Among Dan Carter’s last achievements in an All Blacks jersey was transforming the drop goal in the eyes of New Zealand supporters.
Once derided as an act of desperation or a boring way of accumulating three points, the five-eighth great showed its importance in two pressure cooker moments at the Rugby World Cup.
His pot while the All Blacks were a man down and trailing in their tense semi-final win over South Africa was later regarded as pivotal by both teams.
The 33-year-old was at it again at Twickenham in the 70th minute of their 34-17 final defeat of Australia.
The Wallabies had all the momentum and trailed by just four points when Carter unleashed a sweet strike from 41m out.
He stood and verbally willed the ball on before it crept over the crossbar.
“I wasn’t sure it had the legs there, which was why I was yelling at it. I was saying: `Go, go’,” he said.
“It was just instinctive. When I got the ball, it was a bit messy. It was a relief to see it go over because it gave us a little bit of breathing space.”
Carter shrugged off two heavy and illegal tackles from Wallabies prop Sekope Kepu – one late and one high – to coolly control New Zealand’s tempo and kick 19 points.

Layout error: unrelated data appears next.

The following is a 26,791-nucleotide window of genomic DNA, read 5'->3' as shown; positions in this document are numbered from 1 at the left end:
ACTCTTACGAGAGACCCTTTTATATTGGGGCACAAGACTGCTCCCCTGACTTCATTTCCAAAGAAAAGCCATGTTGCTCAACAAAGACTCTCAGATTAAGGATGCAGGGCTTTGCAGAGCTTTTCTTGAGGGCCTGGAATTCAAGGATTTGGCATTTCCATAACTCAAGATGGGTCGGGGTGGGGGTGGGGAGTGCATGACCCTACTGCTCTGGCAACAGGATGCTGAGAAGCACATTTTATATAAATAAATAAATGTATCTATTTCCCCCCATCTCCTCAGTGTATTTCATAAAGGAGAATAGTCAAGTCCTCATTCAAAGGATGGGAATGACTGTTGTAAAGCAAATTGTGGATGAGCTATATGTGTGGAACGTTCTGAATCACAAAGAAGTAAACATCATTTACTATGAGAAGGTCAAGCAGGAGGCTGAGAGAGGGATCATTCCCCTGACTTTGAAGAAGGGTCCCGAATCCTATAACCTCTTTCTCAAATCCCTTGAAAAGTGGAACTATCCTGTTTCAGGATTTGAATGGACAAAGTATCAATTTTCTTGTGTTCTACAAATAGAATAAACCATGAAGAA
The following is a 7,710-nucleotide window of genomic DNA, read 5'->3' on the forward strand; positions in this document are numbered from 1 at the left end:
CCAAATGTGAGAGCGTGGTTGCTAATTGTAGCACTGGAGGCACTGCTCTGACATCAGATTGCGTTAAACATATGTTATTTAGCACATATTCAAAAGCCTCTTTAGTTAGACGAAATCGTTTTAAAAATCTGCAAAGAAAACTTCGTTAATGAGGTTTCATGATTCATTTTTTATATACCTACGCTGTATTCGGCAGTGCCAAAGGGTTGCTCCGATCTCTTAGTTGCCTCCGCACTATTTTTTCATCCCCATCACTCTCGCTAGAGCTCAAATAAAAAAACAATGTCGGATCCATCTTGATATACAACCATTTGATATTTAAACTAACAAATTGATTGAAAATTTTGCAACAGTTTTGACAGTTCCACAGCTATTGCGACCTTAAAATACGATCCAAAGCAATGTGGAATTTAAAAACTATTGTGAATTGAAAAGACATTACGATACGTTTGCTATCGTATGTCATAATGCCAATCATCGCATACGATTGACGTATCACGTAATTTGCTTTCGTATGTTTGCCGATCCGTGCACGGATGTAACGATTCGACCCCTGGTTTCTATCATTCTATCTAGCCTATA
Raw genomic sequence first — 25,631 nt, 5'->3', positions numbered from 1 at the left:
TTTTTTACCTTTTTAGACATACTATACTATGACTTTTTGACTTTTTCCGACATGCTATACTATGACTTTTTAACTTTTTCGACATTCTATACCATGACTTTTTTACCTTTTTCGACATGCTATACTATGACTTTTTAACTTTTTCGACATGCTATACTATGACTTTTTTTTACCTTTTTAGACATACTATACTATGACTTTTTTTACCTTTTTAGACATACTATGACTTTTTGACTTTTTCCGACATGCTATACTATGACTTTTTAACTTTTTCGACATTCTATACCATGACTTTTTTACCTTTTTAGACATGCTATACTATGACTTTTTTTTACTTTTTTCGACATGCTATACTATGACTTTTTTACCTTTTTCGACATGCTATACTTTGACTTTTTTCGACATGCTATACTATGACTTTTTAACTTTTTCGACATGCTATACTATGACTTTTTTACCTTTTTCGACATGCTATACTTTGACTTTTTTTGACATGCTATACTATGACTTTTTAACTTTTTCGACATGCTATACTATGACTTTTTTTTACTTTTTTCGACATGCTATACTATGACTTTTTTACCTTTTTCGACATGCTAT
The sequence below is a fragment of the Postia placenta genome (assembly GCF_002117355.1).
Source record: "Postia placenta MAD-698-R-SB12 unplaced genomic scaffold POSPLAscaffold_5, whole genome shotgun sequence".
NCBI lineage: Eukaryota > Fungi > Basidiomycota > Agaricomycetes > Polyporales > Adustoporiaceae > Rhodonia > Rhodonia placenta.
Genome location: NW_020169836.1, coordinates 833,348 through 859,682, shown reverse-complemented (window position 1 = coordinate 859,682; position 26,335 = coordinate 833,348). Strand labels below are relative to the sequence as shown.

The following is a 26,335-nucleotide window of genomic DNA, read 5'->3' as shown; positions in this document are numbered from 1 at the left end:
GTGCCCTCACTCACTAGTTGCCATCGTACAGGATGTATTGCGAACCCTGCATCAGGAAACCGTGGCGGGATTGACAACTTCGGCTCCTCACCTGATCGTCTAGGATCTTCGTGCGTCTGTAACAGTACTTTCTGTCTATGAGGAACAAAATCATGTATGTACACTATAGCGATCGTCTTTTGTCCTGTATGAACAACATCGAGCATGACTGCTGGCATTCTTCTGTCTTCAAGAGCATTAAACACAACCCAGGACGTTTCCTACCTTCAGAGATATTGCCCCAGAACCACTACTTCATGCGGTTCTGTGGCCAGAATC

It was an imperious, man-of-the-match performance in his 112th and final Test before leaving for French club Racing 92.
He found it hard to encapsulate his emotions after ending a career which has accumulated a world record 1598 points.
The only real blot had been failing to play in a World Cup final, despite having contested three previous tournaments.
Injuries, which rocked him at the 2007 and 2011 tournaments, continued to dog Carter and affected his form at times in recent seasons.
“It’s been a roller-coaster four years and I’ve had to work extremely hard to get to where I am today,” he said.
“It’s a pretty strong group of guys. We try to do things that no other team’s done before.
“Sometimes we look at the things that we want to achieve and think that it’s a bit too far out but it’s a special feeling to be part of this team.”